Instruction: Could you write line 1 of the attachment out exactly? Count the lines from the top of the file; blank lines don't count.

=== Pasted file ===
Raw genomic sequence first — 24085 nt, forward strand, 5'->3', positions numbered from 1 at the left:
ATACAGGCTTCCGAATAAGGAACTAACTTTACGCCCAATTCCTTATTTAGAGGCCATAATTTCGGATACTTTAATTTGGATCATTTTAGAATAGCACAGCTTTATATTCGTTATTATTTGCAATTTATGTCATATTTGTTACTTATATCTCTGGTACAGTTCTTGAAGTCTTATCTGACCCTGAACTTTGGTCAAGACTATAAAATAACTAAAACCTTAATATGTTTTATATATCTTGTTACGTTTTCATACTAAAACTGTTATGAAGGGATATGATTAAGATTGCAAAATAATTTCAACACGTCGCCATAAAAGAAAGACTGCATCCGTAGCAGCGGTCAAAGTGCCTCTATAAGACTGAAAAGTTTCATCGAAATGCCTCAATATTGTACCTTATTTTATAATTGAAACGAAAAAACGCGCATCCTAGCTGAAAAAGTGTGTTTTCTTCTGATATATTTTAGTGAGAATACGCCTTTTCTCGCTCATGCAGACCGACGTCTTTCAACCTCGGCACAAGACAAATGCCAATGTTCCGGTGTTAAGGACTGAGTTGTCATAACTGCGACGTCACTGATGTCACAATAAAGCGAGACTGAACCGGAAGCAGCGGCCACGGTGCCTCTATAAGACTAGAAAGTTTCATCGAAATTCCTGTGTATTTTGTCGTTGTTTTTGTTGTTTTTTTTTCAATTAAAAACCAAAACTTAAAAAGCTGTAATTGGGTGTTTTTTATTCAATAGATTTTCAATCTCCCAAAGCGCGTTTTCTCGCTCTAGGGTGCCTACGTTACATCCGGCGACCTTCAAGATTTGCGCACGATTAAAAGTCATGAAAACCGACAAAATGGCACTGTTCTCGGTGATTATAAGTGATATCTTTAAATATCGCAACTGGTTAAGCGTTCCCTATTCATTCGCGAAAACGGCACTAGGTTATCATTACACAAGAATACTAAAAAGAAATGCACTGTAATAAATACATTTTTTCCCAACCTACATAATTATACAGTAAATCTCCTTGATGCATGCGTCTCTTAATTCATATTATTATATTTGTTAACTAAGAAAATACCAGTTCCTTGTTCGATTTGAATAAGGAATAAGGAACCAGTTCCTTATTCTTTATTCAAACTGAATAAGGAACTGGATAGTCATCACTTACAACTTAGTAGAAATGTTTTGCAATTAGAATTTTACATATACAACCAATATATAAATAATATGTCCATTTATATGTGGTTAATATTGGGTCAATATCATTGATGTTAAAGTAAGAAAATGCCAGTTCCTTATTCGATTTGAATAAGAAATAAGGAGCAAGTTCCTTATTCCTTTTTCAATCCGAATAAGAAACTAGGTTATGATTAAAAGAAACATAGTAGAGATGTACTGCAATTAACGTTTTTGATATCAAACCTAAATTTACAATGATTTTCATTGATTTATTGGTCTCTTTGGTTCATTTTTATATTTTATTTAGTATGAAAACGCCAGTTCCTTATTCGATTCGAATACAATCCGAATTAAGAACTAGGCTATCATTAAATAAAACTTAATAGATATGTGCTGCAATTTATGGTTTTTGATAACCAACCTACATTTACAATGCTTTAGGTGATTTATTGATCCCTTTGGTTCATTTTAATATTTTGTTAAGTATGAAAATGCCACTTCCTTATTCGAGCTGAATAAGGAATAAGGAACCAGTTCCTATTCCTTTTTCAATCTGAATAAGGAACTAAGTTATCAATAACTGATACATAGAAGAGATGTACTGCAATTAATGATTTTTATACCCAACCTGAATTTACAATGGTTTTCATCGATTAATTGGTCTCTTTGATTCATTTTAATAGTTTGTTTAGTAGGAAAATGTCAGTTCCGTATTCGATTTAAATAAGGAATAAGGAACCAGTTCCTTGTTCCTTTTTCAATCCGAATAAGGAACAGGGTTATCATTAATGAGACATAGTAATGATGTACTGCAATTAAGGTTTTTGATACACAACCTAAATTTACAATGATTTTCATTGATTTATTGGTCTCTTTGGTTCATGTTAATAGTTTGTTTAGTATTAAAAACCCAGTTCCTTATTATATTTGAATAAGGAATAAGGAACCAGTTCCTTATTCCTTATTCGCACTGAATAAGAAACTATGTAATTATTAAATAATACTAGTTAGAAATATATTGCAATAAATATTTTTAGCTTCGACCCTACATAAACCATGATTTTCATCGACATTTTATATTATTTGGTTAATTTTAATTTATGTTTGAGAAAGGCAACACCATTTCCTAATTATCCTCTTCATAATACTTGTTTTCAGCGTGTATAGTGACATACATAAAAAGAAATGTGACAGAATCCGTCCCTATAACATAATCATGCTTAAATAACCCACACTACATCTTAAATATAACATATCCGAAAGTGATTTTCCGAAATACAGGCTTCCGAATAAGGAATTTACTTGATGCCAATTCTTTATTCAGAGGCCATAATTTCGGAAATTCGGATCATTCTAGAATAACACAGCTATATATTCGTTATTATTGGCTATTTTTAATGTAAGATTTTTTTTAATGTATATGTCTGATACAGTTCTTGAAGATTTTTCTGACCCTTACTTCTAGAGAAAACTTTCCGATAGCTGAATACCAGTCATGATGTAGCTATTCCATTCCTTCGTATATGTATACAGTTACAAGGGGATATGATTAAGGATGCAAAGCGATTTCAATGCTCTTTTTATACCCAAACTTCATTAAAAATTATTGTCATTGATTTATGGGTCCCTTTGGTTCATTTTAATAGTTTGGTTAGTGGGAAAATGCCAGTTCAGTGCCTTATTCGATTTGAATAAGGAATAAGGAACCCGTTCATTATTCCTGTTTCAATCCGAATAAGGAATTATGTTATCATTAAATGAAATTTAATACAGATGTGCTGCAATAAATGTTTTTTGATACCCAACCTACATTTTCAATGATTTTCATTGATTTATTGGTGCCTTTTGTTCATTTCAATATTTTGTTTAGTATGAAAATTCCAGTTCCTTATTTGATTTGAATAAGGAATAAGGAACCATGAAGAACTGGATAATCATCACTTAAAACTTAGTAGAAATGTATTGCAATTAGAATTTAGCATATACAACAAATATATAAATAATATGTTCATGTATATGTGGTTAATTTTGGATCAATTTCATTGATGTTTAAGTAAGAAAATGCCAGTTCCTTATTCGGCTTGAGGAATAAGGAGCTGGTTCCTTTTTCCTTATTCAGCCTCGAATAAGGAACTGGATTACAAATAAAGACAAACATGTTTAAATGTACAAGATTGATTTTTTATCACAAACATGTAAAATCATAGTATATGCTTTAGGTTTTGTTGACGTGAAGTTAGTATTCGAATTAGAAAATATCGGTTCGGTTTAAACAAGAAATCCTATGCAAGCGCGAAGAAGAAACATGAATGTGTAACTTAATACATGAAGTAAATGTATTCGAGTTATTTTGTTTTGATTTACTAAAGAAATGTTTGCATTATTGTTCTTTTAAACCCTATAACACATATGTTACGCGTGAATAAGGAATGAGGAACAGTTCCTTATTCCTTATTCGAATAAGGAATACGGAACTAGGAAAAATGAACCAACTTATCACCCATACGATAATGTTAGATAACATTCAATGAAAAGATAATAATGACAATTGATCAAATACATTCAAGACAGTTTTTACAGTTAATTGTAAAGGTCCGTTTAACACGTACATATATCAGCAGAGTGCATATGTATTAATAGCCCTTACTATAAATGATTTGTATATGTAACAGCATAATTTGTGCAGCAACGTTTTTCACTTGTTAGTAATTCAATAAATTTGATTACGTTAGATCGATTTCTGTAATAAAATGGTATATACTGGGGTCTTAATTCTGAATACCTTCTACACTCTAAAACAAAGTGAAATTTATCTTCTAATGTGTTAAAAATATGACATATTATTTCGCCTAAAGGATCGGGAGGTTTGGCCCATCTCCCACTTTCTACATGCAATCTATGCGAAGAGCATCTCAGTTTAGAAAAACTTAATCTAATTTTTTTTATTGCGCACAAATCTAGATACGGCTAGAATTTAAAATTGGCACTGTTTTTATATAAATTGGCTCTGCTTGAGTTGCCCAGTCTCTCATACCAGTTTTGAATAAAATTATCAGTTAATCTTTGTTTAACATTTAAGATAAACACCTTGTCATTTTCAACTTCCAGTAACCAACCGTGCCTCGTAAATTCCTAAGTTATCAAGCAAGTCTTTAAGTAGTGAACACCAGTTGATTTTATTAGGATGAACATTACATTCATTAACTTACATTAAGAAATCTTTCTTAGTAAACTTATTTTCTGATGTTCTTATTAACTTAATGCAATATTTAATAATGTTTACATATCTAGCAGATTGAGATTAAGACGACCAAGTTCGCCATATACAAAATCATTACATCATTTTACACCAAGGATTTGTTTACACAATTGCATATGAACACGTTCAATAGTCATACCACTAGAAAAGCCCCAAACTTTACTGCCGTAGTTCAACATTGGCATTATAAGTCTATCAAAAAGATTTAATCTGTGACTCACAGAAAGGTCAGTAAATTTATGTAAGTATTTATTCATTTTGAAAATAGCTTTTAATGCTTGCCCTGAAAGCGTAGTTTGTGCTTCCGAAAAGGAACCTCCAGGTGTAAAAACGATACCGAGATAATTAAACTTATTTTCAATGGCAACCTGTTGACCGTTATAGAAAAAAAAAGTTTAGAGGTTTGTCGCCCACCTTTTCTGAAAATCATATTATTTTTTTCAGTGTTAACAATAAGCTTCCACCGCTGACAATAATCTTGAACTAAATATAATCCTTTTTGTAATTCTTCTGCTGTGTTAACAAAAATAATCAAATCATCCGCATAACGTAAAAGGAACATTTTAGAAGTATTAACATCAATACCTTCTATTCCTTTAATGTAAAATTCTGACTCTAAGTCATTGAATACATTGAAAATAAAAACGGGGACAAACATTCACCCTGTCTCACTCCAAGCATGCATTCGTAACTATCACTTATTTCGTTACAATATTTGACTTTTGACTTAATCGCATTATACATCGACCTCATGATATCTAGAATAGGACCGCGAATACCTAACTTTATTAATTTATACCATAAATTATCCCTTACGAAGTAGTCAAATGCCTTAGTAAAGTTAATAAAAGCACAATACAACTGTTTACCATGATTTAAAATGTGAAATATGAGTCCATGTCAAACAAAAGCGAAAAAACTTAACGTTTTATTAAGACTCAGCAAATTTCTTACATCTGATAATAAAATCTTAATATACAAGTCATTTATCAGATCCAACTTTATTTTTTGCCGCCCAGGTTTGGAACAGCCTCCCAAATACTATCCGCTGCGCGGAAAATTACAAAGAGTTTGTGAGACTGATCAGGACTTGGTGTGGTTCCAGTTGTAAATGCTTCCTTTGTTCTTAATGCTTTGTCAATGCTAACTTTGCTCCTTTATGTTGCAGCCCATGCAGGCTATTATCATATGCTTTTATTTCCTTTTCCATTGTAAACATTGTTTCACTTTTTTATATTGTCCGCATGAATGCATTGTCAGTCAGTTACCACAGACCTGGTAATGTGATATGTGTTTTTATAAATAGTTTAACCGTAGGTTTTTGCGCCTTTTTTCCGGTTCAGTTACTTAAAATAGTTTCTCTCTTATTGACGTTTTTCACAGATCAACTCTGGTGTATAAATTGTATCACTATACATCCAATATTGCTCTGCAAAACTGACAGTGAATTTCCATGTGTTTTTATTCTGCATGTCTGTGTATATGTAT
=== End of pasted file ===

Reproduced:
Raw genomic sequence first — 24085 nt, forward strand, 5'->3', positions numbered from 1 at the left: